14ymedio, Juan Diego Rodríguez, Havana, 22 April 2021
At least one man was seriously injured on Thursday when two buildings completely collapsed and part of a third also fell on Havana’s Malecón. The buildings were semi-dilapidated, fenced with metal, uninhabited, and at the time of the collapse they were being demolished by construction workers.
The two buildings and the fragment of a third that collapsed are located on what is officially called Maceo Avenue between Águila and Crespo streets, very close to the Prado de La Habana. According to a nearby resident, “the workers demolishing them were using a jackhammer when what was left of the buildings fell down.”
“At least one man was seriously injured, because he was passing by on the sidewalk and the metal fence gave way with the pieces that fell. Half of his body was buried under the rubble and other people also suffered minor injuries,” detailed the neighbor, who also added: “It was a danger even for the cars passing on the street.”
“There wasn’t any good signage telling people not to pass by,” a neighbor told this newspaper, noting that “not only were the buildings collapsing, but there were electrical cables on the sidewalk and every time I passed by I had to step off the sidewalk, but this a street with fast-moving traffic and every time you step off the sidewalk your life is at stake.”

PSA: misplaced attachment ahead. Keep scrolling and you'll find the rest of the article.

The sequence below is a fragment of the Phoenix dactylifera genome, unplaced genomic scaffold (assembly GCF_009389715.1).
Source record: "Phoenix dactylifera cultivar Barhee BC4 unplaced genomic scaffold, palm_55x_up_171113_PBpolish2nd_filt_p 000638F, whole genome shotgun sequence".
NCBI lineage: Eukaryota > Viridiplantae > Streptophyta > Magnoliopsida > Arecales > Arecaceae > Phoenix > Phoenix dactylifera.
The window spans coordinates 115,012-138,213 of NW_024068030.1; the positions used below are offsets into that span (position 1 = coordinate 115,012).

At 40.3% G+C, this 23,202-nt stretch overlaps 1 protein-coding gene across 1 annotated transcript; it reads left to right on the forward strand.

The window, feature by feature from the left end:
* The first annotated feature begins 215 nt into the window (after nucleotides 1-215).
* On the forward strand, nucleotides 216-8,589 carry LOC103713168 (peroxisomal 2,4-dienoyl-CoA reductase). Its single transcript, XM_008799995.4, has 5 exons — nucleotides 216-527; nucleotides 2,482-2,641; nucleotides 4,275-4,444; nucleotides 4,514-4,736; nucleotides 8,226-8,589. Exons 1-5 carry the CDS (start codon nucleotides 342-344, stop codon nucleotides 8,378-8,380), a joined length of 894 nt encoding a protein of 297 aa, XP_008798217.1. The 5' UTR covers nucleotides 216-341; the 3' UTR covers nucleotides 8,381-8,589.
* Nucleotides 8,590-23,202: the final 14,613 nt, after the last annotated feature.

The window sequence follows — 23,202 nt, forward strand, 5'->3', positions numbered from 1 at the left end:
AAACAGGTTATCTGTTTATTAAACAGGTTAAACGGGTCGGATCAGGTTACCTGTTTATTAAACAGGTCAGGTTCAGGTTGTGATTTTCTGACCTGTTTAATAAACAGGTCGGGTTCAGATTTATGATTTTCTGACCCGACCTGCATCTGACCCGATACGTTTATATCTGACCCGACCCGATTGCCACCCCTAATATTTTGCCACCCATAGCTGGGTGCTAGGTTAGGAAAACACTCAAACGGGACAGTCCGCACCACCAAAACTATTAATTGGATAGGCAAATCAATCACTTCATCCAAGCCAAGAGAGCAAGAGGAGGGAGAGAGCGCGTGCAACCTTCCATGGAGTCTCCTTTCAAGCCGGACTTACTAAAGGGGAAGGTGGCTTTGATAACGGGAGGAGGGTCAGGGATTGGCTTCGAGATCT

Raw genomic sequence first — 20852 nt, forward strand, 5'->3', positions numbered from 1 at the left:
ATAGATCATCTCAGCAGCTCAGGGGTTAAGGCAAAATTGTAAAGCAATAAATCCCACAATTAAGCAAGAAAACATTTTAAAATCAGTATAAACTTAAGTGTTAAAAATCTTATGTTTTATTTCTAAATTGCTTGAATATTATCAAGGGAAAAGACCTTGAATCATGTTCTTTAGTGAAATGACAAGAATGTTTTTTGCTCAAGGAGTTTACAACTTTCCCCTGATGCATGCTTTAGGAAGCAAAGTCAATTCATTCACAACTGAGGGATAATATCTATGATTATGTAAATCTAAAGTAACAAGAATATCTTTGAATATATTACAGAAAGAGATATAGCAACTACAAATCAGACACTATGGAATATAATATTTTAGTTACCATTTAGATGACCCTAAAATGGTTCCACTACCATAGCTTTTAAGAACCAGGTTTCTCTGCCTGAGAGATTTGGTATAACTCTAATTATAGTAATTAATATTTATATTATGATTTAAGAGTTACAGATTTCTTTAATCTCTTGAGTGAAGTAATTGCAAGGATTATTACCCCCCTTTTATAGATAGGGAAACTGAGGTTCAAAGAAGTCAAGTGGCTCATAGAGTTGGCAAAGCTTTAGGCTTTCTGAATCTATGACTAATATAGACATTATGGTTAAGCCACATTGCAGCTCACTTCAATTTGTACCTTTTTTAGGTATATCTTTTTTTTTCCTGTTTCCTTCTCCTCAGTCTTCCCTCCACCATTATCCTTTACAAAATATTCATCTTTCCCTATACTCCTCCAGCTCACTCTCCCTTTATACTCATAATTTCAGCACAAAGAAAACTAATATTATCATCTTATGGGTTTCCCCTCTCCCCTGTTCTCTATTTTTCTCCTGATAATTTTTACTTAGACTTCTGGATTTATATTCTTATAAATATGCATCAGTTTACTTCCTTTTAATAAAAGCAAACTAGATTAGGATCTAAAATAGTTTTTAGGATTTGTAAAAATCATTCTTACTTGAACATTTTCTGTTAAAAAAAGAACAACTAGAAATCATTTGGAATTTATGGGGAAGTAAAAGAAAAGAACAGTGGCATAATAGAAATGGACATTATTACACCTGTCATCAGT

“Everything around here is grim, the day will come when we will see the entire Malecon collapse,” laments another neighbor. “They don’t fix things here, they just paint them when an important visitor is coming, or tear them down to build hotels,” he complained. “This demolition work should not have been done without closing the block.”
“The east building has just collapsed right now, right here in front of me,” a passerby reported through a live broadcast on the social network Facebook, and who also recorded the moment when the injured man was taken from the place in a vehicle heading to a hospital. “It fell on a man,” he explained in the video.
The images show a group of people trying to rescue the injured man from under the fragments of the building. “The debris reached to the other side of the street,” explained the internet user in a transmission of slightly longer than a minute.
The collapsed building is located in the municipality of Centro Habana, one of the most populated in the capital and which for decades has been an area characterized by the high presence of tenements, with infrastructure problems and overcrowding. Many of the buildings are from the early twentieth century and have not received repairs for more than fifty years, not even painting on their facades.
In the vicinity of the Malecon, the buildings have suffered especially the effects of the salt air which, together with the lack of maintenance, have turned the housing stock in the area into one of the most damaged in the Cuban capital. The successive programs launched by the Government have not resolved the increasingly frequent collapses.
It has been three years since the Government acknowledged a deficit of almost one million homes on the island, a very serious situation that it aspired to alleviate in a period of ten years. However, the shortage of materials due to a persistent crisis exacerbates a problem that continues to leave millions of people in suspense, not knowing when they might see their roof coming down.
According to a report from the Cuban Observatory for Human Rights last October, almost half of the homes in the country need repair, and 11% of families live in places at risk of collapse.